We sail a 2001 Saga 43 named Twig, designed by the famous offshore yacht designer, Robert Perry. In choosing a boat, we had a few very specific qualities which were absolutely required, and a few things we desired, but weren’t necessary. Twig embodied all of the things we were wanting in a sailboat: a modern sailboat designed for offshore use, a long water line, a pullman berth (the forward berth is moved back, out of the bow, and a head is in the “V” because I’m not shaped like a triangle and I refuse to sleep in one any longer), a separate aft cabin for the kid, a sail area to displacement ratio of greater than 15 (technical stuff), a walk through, sugar-scoop transom (for when grandmas visit… who am I kidding, we ALL wanted this), a bathroom that included a separate shower stall, and an all around bright, well ventilated boat. We joke that, when looking for boats, all I have to do is open the companionway door and judge if the boat is worth looking at any further depending on the scent of the air escaping. If it stinks (and many, many boats do), it’s not the boat. Thankfully this boat smelled great. (If you feel you have the right boat and it smells awful, don’t follow my advice necessarily, just investigate what the smell is coming from. Hint: dry bilges make good smelling boats.)
We were also lucky to find Twig (previously Nottus then Free Spirit) had recently gone through a refit and had lots of new bells and whistles, along with important things like newer standing rigging (the wires that hold up the mast), a reinforced main bulkhead, hull, mast step (where the mast sits on the keel), and an extra 850 lbs (386kg) added onto the keel for extra stability.
She is a Solent Rig, which means the overlapping Genoa and self-tacking Jib are on separate roller furlings next to each other on the bow. The forward fore stay roller houses the Genoa which is deployed in light winds or going downwind. The aft solent stay roller houses the Jib which is self-tending (except we often rig a barber hauler) and is used most often when going upwind. Having both sails at the ready is of great benefit during offshore passages where we stay on the same tack for many miles. Additionally, the rig is tall and the boat is on the lighter side for a 43 foot ocean boat, which makes it faster in light winds.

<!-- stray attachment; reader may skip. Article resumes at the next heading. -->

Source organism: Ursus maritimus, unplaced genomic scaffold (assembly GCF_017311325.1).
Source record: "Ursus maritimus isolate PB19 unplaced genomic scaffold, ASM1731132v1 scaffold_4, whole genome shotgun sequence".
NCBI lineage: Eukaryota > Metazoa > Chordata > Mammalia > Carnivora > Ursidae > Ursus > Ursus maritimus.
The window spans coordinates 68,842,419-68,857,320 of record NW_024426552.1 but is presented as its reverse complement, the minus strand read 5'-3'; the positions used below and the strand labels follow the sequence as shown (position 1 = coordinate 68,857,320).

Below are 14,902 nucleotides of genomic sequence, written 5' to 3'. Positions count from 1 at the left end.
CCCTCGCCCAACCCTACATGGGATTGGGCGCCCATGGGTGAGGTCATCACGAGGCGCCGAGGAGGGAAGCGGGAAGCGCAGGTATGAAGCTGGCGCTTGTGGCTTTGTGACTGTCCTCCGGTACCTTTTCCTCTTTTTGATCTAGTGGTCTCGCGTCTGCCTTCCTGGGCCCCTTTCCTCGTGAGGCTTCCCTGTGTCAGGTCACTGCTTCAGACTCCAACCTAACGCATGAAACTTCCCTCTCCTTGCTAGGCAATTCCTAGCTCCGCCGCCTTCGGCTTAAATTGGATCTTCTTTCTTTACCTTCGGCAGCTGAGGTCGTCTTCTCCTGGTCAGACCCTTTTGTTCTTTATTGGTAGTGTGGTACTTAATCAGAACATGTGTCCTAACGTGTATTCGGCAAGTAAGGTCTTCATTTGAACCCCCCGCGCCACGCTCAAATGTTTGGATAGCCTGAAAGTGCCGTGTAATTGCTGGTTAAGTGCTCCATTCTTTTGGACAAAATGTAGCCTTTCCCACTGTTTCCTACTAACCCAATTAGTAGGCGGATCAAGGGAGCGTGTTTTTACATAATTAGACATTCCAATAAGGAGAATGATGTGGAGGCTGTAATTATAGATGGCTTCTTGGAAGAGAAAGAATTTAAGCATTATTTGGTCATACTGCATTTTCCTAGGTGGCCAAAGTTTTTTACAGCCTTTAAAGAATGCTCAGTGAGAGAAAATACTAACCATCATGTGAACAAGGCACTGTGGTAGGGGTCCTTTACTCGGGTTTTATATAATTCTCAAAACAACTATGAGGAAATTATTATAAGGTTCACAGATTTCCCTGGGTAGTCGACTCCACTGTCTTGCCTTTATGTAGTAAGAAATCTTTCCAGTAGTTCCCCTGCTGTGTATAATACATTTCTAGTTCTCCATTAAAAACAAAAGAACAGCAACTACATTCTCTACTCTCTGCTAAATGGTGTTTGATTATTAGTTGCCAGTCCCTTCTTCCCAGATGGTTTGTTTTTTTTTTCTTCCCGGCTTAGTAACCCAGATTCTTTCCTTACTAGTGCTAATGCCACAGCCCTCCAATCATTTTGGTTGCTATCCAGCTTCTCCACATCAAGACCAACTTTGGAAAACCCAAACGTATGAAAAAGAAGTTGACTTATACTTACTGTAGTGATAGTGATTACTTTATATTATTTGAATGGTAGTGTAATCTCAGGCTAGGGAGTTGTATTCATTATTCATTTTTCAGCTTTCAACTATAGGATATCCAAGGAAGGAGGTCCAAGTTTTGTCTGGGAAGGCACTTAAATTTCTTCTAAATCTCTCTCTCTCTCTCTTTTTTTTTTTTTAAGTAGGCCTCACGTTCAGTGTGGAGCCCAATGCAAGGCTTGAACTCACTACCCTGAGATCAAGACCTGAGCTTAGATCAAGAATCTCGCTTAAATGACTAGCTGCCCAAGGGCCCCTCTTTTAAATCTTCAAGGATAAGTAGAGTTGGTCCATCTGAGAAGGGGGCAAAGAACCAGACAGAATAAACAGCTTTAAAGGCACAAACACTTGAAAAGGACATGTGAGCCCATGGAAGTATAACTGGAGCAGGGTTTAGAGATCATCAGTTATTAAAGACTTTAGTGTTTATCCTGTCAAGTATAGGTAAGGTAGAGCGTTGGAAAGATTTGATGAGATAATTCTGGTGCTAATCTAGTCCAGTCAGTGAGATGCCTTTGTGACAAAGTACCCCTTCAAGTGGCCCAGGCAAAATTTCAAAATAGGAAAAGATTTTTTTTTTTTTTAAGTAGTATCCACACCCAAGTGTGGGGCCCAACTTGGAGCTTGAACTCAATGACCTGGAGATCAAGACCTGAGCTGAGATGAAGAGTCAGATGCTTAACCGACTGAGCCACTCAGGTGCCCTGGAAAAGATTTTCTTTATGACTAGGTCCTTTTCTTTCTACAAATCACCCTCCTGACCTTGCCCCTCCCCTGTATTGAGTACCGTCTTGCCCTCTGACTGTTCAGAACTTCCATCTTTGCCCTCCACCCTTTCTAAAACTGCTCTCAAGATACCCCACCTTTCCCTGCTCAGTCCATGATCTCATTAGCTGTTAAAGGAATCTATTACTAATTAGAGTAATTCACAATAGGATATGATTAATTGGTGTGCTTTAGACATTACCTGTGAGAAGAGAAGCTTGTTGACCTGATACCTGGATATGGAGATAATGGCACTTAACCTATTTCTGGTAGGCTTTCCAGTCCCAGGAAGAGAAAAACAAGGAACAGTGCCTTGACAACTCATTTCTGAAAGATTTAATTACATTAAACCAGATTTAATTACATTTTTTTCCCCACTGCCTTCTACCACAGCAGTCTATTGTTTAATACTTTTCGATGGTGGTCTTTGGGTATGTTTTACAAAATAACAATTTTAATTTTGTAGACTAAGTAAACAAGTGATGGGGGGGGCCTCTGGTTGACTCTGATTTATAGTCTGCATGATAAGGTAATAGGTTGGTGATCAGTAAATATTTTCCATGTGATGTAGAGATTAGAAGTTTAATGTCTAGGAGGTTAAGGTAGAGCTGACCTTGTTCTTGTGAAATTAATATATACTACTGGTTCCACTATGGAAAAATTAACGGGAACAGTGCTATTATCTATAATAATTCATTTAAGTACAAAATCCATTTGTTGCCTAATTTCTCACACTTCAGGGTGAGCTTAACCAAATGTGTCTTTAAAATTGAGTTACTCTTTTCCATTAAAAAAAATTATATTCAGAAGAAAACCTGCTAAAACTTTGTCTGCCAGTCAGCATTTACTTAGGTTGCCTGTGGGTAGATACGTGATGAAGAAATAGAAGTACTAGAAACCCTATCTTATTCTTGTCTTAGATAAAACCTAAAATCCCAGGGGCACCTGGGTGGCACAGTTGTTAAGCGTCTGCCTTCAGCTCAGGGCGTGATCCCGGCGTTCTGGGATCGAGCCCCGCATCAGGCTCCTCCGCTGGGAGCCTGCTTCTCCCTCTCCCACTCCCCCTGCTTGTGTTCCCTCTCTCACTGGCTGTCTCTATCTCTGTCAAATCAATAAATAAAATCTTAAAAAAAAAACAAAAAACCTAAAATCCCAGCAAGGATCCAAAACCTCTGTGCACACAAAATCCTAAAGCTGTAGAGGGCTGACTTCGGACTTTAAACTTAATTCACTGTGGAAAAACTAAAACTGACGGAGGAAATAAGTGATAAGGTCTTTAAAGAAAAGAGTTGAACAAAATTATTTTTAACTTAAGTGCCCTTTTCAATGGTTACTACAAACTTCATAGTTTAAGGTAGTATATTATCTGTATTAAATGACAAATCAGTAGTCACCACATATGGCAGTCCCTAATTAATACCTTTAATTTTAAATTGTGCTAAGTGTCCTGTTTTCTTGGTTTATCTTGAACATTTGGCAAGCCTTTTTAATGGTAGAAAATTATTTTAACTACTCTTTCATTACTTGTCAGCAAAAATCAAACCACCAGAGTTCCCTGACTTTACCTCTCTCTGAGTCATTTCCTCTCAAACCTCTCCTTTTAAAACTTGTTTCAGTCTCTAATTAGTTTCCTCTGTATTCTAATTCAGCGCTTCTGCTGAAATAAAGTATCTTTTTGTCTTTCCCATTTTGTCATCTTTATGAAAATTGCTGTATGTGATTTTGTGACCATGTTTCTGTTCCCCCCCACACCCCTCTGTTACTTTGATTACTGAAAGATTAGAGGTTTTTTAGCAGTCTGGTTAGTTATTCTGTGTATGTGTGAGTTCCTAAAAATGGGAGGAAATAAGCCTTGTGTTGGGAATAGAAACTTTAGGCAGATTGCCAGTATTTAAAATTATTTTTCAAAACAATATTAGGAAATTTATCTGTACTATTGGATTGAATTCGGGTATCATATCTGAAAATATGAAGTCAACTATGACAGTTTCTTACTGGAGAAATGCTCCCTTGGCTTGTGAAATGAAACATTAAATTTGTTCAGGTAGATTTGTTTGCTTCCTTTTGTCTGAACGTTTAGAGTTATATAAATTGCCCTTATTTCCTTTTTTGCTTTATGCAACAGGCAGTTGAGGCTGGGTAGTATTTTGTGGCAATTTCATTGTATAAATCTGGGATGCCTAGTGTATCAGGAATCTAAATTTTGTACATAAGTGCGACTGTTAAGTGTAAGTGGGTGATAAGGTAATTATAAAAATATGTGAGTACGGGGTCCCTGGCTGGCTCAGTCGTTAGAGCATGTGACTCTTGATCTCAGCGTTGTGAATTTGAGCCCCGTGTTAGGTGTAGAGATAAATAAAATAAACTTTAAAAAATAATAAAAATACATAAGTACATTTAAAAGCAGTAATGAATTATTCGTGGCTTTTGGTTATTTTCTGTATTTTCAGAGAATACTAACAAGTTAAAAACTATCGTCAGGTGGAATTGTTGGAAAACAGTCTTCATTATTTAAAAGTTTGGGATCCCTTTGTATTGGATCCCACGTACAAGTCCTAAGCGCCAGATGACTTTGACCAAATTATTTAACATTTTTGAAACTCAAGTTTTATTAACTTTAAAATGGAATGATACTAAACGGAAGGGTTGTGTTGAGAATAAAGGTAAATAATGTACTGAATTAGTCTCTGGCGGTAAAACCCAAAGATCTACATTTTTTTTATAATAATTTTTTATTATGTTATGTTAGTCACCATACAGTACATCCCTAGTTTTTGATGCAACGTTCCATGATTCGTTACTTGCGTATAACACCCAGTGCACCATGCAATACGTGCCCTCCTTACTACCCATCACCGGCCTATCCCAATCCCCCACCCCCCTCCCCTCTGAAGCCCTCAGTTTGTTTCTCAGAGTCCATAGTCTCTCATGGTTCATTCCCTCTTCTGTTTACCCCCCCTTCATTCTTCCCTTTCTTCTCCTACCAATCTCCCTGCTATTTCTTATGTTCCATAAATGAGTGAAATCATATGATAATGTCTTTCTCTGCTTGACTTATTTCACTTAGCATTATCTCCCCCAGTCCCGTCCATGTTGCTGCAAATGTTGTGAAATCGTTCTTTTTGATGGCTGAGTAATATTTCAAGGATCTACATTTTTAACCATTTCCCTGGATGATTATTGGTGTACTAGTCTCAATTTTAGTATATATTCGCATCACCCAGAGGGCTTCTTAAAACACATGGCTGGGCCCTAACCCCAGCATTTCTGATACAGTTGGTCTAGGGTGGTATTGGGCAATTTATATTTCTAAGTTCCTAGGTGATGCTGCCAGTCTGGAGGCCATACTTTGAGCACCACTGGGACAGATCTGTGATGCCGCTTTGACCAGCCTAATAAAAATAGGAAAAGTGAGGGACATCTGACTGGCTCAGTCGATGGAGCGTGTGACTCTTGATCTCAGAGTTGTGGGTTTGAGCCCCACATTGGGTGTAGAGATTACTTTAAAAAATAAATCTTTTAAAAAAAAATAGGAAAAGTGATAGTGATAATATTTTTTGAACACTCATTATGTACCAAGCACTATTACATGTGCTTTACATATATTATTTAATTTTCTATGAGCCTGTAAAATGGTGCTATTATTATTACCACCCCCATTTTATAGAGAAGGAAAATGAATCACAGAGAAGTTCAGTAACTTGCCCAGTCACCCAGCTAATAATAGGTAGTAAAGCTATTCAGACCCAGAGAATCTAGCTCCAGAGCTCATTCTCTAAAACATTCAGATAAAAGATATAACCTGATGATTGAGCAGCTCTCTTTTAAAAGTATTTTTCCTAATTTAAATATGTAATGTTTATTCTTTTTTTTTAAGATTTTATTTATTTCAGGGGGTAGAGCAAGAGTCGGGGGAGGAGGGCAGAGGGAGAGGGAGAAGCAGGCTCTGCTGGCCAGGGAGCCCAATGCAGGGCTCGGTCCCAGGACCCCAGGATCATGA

All in all, we had a short list of boat designs that would embody the things we wanted in a boat, with a Saga 43 at the top. She’s a wonderfully strong and skinny boat which makes sailing enjoyable.
We wanted a nature-based name. It needed to be short, distinct and easy to spell phonetically. I’m sure you know Twig as a noun means an offshoot of a tree, but you may not know that twig as a verb means to understand, notice, or observe. We’re constantly trying to understand each other, the earth, other people, and ourselves. We observe nature in its most beautiful and raw forms. We notice things we didn’t notice before our home was on the water. Twig gives us the ability to explore and understand. Also, we like trees, twigs are skinny and so is this boat!